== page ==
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Green sea urchins (Strongylocentrotus droebachiensis) as potential biomonitors of metal pollution near a former lead-zinc mine in West Greenland

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In this study, metal accumulation in green sea urchins (Strongylocentrotus droebachiensis) was investigated near the former Black Angel lead-zinc mine in Maarmorilik, West Greenland. Sea urchins (n = 9-11; 31-59 mm in diameter) were collected from three stations located at < 1 km, 5 km, and 12 km (reference site) away from the former mine site, respectively. After collection, tissue of the sea urchins was divided into gonads and remaining soft parts (viscera) before subjected to chemical analyses. Focus was on eight elements found in elevated concentrations in the mine waste (iron, copper, zinc, arsenic, silver, cadmium, mercury and lead). Sea urchins at the mine site contained significantly more copper, mercury and lead compared with the reference site for both the gonads and viscera, while the latter also contained significantly more iron, zinc and silver. Arsenic and cadmium were not significantly elevated in sea urchins at the mine site. Most elements were found in higher concentrations in the viscera compared with the gonads. For comprehensive monitoring of metal pollution at mine sites, a diverse selection of monitoring organisms is necessary. The study shows that green sea urchins accumulate selected metals and can be used as a monitoring organism for mining pollution, at least for iron, copper, zinc, silver, mercury and lead. However, the results also show that green sea urchins are less likely to reflect small environmental changes in loading of most metals (except iron, copper and silver) and for arsenic compared to suspension feeders such as blue mussels.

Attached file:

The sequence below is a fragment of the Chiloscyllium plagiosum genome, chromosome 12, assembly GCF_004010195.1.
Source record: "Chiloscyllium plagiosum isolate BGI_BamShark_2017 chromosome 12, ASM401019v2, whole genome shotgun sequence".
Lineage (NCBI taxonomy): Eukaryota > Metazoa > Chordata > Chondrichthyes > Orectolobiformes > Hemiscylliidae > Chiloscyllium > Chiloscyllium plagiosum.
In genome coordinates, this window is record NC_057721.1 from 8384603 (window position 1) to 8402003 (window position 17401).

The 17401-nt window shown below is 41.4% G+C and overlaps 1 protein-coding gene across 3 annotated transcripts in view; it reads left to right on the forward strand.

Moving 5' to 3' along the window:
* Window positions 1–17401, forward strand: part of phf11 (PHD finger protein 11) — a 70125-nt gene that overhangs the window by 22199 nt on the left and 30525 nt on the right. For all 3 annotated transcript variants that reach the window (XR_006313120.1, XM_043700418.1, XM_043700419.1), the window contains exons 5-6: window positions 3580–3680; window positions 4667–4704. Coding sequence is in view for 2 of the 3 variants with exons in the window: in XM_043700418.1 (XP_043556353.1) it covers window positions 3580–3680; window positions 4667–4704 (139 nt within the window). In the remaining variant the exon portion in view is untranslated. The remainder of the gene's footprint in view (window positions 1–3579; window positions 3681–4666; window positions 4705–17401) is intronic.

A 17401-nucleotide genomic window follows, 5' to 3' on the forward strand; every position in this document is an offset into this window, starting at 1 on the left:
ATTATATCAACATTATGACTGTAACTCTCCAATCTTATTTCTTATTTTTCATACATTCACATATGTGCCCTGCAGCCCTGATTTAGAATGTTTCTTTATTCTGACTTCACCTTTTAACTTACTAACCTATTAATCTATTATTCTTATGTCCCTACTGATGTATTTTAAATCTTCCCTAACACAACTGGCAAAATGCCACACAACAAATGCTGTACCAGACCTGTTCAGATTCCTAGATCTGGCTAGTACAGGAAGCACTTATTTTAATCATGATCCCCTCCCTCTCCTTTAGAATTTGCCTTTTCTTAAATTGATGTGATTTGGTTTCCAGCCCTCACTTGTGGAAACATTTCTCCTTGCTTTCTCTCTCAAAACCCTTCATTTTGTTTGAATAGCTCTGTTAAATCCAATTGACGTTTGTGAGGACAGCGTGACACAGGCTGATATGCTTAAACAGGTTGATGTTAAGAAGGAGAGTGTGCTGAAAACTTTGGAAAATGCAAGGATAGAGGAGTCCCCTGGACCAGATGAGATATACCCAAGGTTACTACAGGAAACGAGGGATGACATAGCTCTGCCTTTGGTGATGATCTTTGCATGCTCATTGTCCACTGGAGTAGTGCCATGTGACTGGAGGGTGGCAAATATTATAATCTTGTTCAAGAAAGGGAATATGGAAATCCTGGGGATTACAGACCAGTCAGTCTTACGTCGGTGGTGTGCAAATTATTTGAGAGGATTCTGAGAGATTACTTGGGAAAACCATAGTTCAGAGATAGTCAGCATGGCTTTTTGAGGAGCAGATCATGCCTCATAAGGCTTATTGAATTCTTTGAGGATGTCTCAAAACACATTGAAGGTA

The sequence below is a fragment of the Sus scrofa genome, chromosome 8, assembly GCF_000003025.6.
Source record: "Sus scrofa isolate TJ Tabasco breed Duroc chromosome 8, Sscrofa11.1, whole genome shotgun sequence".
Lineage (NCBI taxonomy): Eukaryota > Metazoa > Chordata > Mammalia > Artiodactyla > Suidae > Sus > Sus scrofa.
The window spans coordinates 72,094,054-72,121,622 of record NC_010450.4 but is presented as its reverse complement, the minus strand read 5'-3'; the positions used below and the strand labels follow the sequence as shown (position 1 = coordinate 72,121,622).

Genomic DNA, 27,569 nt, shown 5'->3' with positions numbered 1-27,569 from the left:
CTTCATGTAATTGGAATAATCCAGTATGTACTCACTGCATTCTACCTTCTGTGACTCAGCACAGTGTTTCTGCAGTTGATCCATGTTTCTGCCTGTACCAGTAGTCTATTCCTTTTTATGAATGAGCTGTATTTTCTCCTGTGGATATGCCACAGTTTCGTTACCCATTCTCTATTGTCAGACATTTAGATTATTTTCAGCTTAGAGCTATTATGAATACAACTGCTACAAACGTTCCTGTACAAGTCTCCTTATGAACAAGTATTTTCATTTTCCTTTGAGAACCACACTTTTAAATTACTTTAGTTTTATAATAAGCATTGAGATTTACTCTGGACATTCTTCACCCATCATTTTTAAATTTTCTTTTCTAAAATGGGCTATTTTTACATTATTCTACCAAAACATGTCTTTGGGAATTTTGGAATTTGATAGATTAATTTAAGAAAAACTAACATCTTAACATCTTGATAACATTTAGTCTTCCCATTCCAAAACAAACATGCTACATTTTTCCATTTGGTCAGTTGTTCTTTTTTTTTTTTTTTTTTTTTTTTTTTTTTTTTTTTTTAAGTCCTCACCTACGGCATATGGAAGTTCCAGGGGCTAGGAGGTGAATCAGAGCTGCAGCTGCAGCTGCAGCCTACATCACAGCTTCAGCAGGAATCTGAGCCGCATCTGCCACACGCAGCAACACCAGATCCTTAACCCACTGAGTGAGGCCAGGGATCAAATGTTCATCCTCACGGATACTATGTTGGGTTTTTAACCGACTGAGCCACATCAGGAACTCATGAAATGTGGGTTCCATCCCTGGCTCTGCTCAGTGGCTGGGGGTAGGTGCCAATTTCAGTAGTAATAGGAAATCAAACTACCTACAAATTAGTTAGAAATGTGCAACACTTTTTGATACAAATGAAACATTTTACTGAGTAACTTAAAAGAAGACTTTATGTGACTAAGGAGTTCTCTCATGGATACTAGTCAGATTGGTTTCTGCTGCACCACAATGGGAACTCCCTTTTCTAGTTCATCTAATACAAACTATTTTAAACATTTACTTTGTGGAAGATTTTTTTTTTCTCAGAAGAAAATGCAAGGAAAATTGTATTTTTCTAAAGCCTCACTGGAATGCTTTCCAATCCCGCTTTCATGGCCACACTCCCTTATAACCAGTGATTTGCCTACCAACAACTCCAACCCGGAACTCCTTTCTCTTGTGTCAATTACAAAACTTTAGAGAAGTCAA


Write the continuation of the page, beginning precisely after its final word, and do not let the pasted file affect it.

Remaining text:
TidsskriftEnvironmental Monitoring and Assessment
Antal sider10
StatusUdgivet - 2019

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